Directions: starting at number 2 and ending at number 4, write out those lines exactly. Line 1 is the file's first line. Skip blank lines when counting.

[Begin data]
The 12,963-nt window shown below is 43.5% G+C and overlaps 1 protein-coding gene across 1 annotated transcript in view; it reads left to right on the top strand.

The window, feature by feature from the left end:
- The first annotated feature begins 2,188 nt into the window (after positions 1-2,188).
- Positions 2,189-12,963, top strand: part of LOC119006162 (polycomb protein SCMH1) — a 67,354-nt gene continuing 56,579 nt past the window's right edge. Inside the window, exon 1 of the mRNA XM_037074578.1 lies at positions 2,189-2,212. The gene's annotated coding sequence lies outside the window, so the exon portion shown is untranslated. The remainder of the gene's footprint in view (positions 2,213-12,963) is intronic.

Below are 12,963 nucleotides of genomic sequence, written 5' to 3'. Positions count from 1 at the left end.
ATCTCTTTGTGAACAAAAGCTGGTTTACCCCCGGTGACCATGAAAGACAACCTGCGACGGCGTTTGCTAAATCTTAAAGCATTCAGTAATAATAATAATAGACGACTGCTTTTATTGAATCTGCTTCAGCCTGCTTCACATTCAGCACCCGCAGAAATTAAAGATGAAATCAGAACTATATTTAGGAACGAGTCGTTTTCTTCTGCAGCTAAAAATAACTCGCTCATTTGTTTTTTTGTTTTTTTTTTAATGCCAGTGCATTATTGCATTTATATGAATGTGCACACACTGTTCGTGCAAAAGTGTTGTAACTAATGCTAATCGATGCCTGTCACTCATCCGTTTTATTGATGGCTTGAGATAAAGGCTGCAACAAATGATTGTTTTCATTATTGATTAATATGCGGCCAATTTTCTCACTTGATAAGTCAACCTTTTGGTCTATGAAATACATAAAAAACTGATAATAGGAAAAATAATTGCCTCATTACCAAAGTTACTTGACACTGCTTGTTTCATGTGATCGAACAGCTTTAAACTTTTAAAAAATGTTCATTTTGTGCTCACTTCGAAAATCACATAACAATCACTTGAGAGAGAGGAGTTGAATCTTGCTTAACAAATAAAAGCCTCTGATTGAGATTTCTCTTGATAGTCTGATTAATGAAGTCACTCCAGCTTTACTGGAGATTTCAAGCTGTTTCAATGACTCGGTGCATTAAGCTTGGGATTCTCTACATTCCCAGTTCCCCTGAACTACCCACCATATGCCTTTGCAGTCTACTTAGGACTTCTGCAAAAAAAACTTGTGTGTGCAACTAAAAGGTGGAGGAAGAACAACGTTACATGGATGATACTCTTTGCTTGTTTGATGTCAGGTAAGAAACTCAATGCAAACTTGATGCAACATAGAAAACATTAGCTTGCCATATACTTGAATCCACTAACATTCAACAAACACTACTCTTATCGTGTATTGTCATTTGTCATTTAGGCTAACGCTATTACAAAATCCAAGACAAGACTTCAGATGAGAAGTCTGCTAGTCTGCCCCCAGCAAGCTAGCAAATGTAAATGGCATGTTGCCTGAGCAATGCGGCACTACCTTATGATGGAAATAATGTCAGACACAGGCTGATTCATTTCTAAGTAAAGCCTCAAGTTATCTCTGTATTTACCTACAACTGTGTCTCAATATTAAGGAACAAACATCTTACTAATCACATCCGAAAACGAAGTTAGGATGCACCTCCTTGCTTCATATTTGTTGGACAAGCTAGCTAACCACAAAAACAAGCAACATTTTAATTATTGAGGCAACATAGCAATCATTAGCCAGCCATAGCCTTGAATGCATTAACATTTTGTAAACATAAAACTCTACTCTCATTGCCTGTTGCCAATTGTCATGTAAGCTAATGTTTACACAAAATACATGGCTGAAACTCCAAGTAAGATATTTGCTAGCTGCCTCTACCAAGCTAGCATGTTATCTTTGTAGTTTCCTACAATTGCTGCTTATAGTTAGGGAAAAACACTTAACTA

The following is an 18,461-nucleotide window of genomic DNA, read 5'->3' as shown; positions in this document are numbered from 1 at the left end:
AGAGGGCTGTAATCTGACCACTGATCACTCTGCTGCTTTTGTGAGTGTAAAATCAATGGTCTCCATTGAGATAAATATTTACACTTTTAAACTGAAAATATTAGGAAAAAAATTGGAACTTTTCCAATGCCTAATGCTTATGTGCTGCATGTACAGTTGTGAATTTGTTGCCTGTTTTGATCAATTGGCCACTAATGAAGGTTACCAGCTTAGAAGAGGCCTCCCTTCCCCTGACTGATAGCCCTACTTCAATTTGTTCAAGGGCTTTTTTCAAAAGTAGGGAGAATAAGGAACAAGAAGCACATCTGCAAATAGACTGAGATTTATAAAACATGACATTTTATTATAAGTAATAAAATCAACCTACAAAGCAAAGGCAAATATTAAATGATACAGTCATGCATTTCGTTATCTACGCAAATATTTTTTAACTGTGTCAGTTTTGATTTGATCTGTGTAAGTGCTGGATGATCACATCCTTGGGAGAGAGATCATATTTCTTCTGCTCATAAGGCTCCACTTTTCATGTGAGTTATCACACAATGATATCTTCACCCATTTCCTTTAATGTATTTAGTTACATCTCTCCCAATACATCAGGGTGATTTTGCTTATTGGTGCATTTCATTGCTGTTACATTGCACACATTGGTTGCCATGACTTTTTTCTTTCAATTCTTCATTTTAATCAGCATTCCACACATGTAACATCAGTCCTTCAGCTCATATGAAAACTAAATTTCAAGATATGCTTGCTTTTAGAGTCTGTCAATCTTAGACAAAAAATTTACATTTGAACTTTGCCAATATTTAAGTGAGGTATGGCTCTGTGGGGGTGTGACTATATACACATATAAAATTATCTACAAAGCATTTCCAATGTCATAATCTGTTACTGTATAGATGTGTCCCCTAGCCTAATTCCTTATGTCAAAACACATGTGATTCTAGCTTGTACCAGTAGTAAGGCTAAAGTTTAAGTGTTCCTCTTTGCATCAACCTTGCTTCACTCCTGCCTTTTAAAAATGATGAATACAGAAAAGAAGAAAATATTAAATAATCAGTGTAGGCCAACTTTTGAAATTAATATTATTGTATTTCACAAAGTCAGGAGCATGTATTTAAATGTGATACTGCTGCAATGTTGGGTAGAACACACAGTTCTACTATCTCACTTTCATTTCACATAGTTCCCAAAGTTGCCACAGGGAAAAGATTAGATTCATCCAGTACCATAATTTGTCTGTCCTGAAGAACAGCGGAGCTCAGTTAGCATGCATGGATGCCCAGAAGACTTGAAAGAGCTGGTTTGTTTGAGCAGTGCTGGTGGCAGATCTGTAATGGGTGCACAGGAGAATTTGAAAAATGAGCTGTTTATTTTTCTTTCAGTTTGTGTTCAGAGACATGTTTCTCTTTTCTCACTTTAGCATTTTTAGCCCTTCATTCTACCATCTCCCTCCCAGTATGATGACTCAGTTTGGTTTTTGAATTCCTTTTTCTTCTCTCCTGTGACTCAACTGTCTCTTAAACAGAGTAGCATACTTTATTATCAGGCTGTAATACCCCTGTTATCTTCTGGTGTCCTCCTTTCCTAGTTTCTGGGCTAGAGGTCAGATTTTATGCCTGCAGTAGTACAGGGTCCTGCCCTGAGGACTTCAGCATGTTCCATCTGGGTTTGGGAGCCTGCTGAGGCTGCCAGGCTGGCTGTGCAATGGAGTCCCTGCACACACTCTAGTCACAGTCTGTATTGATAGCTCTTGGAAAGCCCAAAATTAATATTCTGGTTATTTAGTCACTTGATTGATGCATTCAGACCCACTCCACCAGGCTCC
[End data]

The window, feature by feature from the left end:
- The first annotated feature begins 2,188 nt into the window (after positions 1-2,188).
- Positions 2,189-12,963, top strand: part of LOC119006162 (polycomb protein SCMH1) — a 67,354-nt gene continuing 56,579 nt past the window's right edge. Inside the window, exon 1 of the mRNA XM_037074578.1 lies at positions 2,189-2,212. The gene's annotated coding sequence lies outside the window, so the exon portion shown is untranslated. The remainder of the gene's footprint in view (positions 2,213-12,963) is intronic.